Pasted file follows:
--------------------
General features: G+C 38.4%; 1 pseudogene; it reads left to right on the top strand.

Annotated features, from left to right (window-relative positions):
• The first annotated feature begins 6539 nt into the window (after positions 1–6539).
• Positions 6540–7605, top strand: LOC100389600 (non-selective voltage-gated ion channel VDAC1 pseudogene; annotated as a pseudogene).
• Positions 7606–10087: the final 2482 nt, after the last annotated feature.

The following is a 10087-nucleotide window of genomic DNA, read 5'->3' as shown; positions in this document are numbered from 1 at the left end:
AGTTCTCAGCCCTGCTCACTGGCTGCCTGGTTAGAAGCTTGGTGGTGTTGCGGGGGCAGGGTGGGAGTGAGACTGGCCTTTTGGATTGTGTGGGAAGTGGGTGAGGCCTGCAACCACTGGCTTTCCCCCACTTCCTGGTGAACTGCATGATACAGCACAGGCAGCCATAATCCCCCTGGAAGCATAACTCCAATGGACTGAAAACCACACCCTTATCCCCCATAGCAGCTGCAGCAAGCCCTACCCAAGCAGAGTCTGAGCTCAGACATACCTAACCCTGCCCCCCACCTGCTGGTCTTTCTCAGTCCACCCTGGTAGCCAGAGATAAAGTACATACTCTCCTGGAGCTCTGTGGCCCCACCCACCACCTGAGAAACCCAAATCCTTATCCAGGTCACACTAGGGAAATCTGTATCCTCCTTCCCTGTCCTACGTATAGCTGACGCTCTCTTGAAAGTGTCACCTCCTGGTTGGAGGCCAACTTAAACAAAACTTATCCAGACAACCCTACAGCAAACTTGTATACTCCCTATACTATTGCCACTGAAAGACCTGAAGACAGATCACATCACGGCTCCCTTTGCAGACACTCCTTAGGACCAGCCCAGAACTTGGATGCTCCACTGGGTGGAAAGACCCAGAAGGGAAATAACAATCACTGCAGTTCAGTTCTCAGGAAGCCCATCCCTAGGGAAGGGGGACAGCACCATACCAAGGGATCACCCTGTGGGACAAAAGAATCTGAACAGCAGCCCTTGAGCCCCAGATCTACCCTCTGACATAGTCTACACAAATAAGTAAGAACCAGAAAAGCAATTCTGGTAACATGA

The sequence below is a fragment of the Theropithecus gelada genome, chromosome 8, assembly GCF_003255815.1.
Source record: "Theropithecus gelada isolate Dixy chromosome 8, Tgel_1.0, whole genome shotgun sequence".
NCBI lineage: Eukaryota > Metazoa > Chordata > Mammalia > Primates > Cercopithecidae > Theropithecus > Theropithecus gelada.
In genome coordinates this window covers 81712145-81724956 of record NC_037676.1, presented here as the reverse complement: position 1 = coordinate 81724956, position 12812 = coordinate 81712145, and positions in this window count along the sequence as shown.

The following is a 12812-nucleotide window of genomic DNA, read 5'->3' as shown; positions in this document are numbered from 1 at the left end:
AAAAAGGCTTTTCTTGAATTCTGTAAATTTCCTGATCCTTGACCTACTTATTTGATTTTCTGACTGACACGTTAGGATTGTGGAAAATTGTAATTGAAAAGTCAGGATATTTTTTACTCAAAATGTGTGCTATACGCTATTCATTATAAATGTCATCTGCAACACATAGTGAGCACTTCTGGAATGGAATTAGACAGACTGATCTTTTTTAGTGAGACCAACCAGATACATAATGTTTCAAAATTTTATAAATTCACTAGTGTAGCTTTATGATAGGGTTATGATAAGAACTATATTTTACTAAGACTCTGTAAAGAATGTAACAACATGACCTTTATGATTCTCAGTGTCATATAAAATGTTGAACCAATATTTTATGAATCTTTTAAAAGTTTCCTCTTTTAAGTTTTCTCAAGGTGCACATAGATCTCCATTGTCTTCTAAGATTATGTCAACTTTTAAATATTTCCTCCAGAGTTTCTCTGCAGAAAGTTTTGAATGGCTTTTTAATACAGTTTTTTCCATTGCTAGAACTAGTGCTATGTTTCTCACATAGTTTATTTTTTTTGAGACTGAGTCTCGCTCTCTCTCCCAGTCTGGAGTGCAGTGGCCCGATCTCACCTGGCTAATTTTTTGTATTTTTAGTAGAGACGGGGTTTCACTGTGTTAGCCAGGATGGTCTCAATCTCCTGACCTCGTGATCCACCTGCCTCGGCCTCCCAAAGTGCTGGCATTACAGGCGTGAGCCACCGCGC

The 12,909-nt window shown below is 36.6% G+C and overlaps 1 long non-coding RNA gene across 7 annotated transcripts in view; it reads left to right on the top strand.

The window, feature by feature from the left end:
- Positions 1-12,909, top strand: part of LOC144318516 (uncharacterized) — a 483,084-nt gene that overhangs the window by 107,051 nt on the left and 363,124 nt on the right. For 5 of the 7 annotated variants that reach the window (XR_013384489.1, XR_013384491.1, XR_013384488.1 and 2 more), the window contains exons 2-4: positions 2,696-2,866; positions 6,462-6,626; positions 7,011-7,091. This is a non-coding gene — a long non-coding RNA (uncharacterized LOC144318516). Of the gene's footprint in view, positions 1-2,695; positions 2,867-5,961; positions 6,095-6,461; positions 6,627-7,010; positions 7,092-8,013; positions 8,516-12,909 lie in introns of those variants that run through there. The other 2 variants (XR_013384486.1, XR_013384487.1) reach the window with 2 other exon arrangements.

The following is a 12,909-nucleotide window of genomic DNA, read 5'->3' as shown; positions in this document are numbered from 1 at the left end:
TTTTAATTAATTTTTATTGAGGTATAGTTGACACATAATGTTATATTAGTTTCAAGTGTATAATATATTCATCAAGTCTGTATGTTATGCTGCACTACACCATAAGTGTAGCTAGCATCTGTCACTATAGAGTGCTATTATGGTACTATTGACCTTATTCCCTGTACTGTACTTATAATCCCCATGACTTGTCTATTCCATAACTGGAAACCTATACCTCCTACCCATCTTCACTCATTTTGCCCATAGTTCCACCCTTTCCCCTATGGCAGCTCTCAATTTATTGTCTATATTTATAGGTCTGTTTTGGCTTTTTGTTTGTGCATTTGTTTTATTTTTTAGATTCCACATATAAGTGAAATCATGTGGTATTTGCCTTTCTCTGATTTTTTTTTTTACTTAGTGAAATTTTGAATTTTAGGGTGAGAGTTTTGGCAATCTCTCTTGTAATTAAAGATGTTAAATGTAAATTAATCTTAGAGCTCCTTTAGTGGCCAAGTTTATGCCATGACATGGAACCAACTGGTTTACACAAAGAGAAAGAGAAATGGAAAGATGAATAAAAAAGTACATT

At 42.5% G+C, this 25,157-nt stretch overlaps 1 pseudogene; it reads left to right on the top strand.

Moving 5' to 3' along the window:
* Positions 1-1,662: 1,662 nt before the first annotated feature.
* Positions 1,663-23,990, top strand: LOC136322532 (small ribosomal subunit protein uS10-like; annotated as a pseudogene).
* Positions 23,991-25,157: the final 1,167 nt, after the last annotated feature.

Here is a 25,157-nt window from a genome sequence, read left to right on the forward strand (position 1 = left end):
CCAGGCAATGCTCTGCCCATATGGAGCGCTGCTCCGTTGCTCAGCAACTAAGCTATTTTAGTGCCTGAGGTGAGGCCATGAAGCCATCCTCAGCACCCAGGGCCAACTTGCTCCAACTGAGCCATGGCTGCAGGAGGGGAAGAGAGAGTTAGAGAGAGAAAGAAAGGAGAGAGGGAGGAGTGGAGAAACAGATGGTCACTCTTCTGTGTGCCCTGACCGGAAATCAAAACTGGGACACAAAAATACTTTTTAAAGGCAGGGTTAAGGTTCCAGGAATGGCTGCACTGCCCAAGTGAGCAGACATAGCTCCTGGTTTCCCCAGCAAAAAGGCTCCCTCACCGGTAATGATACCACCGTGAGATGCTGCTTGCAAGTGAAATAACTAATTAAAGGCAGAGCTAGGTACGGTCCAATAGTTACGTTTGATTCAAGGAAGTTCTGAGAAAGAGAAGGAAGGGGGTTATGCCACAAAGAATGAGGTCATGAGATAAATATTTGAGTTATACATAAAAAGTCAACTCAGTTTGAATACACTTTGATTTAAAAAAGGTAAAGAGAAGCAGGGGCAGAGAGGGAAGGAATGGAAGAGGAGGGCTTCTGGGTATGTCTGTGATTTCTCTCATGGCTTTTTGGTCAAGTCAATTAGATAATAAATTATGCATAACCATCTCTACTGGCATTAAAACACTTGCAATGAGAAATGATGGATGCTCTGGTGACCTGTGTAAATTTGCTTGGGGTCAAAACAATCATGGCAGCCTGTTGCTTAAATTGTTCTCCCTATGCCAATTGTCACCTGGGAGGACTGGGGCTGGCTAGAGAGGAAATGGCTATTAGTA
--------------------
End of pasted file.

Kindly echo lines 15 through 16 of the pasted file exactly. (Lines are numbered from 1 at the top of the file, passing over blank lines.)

The window, feature by feature from the left end:
- Positions 1-12,909, top strand: part of LOC144318516 (uncharacterized) — a 483,084-nt gene that overhangs the window by 107,051 nt on the left and 363,124 nt on the right. For 5 of the 7 annotated variants that reach the window (XR_013384489.1, XR_013384491.1, XR_013384488.1 and 2 more), the window contains exons 2-4: positions 2,696-2,866; positions 6,462-6,626; positions 7,011-7,091. This is a non-coding gene — a long non-coding RNA (uncharacterized LOC144318516). Of the gene's footprint in view, positions 1-2,695; positions 2,867-5,961; positions 6,095-6,461; positions 6,627-7,010; positions 7,092-8,013; positions 8,516-12,909 lie in introns of those variants that run through there. The other 2 variants (XR_013384486.1, XR_013384487.1) reach the window with 2 other exon arrangements.